Iran Official Backs Extension of OPEC Cuts, Dismisses Trump Risk

Updated on
  • Oil-market rebalancing set to continue, Zamaninia says
  • Trump’s threat over nuclear deal filled with ‘chest-beating’

Does OPEC Have Any Fight Left in It?

Iran said it would support an extension of OPEC oil-production cuts to the end of next year, and insisted its own output plans won’t be disrupted by U.S. President Donald Trump.

“We are pleased with the way OPEC has decided to cut some production in order to bring a semblance of balance between supply and demand,” Amir Zamaninia, deputy minister for trade and international affairs at Iran’s Oil Ministry, said Tuesday. “We think that this trend will continue and we will support this trend.”

The Organization of Petroleum Exporting Countries and its partners are debating whether to extend output cuts that are set to expire in March, in an effort to drain the global glut and shore up prices. While the curbs have shown signs of success in recent months, the market could return to surplus if the group fails to renew the accord.

Iran targets oil production capacity of 4.7 million barrels a day by 2021, Zamaninia said at the Oil & Money conference in London. It’s currently pumping 3.8 million to 3.9 million a day, Oil Minister Bijan Namdar Zanganeh said earlier this month.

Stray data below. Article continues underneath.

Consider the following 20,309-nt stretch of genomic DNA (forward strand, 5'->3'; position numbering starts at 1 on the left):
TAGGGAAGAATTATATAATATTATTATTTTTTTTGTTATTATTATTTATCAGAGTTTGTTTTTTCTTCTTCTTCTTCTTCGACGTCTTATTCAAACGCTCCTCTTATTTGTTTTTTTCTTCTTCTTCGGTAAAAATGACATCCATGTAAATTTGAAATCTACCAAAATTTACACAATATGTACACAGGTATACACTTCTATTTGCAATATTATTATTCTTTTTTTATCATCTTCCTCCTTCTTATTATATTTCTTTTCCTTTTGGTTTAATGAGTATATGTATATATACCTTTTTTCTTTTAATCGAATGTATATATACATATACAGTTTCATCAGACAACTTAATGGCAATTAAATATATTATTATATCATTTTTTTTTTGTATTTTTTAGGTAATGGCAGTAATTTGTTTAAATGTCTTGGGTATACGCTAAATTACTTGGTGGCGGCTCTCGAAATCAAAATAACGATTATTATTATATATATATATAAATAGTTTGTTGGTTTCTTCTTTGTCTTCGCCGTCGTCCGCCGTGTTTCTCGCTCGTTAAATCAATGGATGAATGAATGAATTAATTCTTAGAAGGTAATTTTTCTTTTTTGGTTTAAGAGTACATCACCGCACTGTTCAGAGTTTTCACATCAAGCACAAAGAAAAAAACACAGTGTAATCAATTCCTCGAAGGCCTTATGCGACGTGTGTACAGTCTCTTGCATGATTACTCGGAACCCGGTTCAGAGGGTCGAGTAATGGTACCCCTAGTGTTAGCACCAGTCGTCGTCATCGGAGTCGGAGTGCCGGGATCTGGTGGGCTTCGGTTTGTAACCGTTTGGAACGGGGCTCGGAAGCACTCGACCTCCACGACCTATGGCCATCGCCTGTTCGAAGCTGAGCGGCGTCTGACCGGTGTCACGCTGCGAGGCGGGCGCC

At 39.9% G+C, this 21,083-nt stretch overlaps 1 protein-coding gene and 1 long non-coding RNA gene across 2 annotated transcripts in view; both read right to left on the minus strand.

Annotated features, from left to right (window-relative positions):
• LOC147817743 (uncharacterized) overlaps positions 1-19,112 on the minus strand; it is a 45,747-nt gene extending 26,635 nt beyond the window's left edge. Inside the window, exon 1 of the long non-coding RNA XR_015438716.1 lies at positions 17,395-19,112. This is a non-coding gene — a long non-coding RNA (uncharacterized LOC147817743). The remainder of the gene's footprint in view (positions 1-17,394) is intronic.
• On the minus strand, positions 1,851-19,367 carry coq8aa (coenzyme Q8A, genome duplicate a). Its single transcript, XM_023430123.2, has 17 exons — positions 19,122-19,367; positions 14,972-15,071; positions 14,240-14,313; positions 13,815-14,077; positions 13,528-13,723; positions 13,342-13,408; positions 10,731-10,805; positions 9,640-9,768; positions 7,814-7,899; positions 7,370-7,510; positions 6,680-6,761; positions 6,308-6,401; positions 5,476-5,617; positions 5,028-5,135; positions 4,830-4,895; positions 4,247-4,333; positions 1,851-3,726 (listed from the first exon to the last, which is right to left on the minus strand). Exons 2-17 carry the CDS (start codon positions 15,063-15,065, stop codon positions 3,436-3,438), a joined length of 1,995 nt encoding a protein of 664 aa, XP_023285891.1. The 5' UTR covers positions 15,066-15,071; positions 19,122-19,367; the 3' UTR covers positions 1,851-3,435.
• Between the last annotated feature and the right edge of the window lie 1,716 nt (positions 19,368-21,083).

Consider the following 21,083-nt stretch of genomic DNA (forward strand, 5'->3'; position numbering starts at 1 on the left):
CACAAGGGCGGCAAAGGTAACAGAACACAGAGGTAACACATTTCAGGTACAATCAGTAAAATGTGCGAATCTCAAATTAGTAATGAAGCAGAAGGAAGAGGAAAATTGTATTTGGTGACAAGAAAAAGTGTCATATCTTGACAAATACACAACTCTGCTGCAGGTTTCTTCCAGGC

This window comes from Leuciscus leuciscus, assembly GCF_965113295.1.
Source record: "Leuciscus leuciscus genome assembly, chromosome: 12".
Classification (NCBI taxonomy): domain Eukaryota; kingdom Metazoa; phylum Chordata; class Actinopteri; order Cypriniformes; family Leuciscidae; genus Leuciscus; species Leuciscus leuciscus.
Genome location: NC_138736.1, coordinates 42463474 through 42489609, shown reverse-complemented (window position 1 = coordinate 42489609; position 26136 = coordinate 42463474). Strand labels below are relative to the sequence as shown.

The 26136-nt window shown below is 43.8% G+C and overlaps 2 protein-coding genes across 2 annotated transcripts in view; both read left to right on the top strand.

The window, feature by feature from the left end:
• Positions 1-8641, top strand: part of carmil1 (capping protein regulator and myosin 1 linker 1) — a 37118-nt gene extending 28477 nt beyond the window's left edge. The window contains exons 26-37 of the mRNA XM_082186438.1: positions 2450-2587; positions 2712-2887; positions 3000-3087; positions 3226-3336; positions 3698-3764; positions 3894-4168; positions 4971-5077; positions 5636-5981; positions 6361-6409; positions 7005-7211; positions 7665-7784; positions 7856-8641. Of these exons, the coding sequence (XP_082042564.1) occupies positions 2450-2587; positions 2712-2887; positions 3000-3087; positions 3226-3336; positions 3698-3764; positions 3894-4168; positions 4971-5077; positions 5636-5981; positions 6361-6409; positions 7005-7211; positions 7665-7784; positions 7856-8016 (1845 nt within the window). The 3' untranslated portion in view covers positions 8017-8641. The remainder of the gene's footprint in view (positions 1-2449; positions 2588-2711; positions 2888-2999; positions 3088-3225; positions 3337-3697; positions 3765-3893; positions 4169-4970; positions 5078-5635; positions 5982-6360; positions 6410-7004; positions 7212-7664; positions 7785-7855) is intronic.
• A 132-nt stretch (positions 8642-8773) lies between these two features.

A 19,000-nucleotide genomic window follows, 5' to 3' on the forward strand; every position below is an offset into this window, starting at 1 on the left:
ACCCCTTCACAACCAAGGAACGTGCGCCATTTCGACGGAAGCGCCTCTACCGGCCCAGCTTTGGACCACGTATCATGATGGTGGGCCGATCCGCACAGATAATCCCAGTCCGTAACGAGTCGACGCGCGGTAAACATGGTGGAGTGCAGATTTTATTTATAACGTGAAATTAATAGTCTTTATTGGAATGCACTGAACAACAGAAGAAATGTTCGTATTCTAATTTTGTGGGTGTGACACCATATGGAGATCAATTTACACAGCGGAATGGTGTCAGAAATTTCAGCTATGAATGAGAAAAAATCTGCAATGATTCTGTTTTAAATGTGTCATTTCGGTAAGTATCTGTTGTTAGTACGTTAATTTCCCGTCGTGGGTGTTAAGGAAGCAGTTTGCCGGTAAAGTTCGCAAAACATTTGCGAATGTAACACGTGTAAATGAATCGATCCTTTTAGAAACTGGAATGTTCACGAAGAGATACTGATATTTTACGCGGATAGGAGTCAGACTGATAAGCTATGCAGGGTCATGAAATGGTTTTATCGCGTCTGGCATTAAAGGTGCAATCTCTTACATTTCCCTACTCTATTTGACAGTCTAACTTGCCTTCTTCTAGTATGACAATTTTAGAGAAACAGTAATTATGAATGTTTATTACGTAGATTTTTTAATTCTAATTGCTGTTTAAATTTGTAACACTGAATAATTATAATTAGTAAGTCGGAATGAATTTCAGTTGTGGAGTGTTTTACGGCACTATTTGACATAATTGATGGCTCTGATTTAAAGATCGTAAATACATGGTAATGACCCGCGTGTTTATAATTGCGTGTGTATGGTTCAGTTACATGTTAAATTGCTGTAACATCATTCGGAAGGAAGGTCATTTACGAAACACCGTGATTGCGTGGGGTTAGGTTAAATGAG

The country agreed to a cap of 3.797 million barrels a day in last year’s OPEC accord, which became effective in January. When asked whether Iran would restrain its production if the deal is extended, Zamaninia said it will “match” its plans to expand output capacity with the policies it agrees on with OPEC.

Iran’s energy industry has recovered following the removal of sanctions early last year, yet its oil exports face a challenge after Trump threatened last week to ditch the international agreement that lifted the trade restrictions. Trump refused to certify that Iran is in compliance with the deal, though didn’t repudiate the pact.

Trump’s statement was characterized by “chest-beating” and has “little or no effect” on Iran’s oil plans, Zamaninia said Tuesday. Iran aims to finalize at least 10 contracts with international oil companies by the end of March, and is in talks on projects with potential partners from Europe, Asia and Russia, he said.

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